The replacement wood panel is made of quality materials and is precision cut. All counter-sunk T-nuts are placed accurately with respect to the original. There is a plastic cut-out used to help focus the cascade effect of the Starlight sign, and on my unit, it had come loose and was floating around in the box. Thankfully, it wasn’t trashed with the packaging materials, and two dabs of glue put the plastic back in place. The rest of the installation was a breeze, as it was just a matter of moving over the speakers, DMD, plastic H-Channel and hardware from the old wood panel to the new one. The only hardware items that do not get recycled are four mounting screws that hold the DMD-–they are replaced by the four long screws included in order to accommodate, I assume, a ColorDMD. Two holes need to be drilled to hold the capacitor and wire clip that are in line with the smaller speaker. I found that they needed to be placed a little higher than their original locations, as to not damage the embedded PCB on the front of the panel. The completed masked plastic overlay from above was affixed to the front of the wood panel with the included 3M double-sided tape, and that finished the changeover.
The panel has a jumper located on the back that will allow the taillights to stay on, or perform dynamically, which makes them turn on an off at random intervals. It is a neat touch. It ships dynamic and I left it that way, but simply moving the jumper over one pin will make the taillights static. I plugged the mod’s four pin connector into J116 as indicated in the instructions. The red, yellow and black cable that runs from the panel has both a female connector plug and male pins on it. The mod’s female connector plugs directly onto the board at J116 (or J117, J118 can also be used), and the female connector originally plugged into the board is connected to the male pins on the panel’s wire. I fired the game up and the panel lit with no issues. It looks as if the panel lights need time to warm up: upon start-up, the DMD will be fully into its attract sequence before dynamic light movement of the Starlight sign and taillights begin.
Start to finish, the installation took less than two hours. I like that this mod is shipped with all the hard stuff done for you. Many DIY modders may feel differently, relishing a challenge. I was very happy that this mod wasn’t shipped as a handful of PCBs to affix onto (and embed into) the original wooden panel. Shipping a plug-and-play wooden panel, complete with reproduction speaker grilles, was the way to go. The embedded lights on the PCBs are nice and bright–the blue of the Starlight sign really pops–and the mask does a good job on focussing the light source. However, as I was installing this, I thought to myself: “Did I just spend $180.00USD for a few small lights on a panel I hardly ever look up at?” I also realized that these funds were about half-way to the price of a ColorDMD, which is the ultimate speaker panel upgrade. I’m kind of torn here. Don’t get me wrong, there is definitely $180.00USD worth of craftsmanship in the mod, and the end product is fantastic, but I’m left to wonder what these lights really add to the game, especially in a game that has so many other mods and upgrades to consider. Look at it this way: if you invested in the CPR Deluxe speaker plastic, this mod AND a ColorDMD, you would be the proud owner of a $700.00USD+ speaker panel. That’s about the price I paid for my Williams Fire! at Allentown this year, for crying out loud.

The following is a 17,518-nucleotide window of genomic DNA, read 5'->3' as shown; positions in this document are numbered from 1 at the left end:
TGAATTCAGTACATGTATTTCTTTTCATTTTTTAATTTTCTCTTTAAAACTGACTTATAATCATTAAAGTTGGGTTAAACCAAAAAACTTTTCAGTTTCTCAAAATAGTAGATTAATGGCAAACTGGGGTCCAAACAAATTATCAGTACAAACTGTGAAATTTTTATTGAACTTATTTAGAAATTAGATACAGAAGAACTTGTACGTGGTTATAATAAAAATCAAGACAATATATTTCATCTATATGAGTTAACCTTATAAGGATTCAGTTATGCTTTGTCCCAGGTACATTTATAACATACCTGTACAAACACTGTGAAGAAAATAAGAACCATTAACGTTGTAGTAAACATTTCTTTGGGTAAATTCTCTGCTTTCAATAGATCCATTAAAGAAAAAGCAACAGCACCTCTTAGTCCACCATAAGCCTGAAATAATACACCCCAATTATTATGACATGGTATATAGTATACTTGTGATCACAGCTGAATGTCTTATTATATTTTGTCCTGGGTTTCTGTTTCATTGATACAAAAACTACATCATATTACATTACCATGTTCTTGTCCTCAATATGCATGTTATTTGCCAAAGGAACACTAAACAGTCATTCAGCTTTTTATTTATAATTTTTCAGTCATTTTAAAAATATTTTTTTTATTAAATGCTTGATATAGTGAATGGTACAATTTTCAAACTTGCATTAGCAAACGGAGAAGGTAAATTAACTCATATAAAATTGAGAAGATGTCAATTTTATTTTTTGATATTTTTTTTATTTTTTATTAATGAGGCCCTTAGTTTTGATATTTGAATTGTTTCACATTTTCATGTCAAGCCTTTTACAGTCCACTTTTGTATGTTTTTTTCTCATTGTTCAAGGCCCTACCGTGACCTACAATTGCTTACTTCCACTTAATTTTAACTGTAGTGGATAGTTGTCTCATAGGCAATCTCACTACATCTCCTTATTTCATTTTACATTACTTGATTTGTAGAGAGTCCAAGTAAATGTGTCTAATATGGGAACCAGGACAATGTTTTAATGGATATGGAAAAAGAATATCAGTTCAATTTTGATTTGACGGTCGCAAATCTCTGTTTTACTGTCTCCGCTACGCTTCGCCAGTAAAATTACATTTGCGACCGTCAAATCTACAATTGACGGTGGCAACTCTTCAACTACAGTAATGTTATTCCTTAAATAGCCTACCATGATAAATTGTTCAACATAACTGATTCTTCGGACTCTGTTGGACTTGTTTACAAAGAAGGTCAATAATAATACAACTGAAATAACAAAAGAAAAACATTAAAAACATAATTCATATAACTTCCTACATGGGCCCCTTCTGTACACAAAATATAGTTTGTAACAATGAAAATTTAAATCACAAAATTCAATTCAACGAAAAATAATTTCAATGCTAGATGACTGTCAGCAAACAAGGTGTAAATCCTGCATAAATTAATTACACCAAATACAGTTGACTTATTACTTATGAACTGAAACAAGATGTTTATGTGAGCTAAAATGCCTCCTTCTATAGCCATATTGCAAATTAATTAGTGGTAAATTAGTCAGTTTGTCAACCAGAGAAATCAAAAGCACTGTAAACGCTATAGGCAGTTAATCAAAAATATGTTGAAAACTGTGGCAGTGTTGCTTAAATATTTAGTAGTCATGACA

The interest in the mod is definitely there, and the early reviews have people raving about it. Pinside user nudgefree stated, “To me it ranks right up there with the Tron Arcade mod as ‘Best mod ever,’” while user schlockdoc says “It looks awesome with the Color DMD and deluxe panel. Worth the wait.” I don’t regret my decision of buying in at all: I’m spending more time looking up at the Creech DMD now than I ever did! The game is a keeper for me, so I felt compelled. I have a new set of ramps, plastics and hardware to put onto the game in the near future to make it an above average example, so this mod is the icing on the cake. Given the five year ordeal of getting these panels made, it looked to be now or never for this mod. You’ll probably never see a run of these again, and if they are re-ran by another individual or company, they probably won’t be made with such precision or to such a high standard of quality. This is a package that wouldn’t be easily replicated in a basement or garage by a hobbyist modder, either. I’m thankful that Mr.Thompson has accepted the call and released these speaker panels to a community hungry for this particular mod, and I can’t wait to hear of his future projects (rumoured: Twilight Zone lit speaker panels). All that is left now, I guess, is to start saving my pennies for a ColorDMD to REALLY make this Creech speaker panel complete…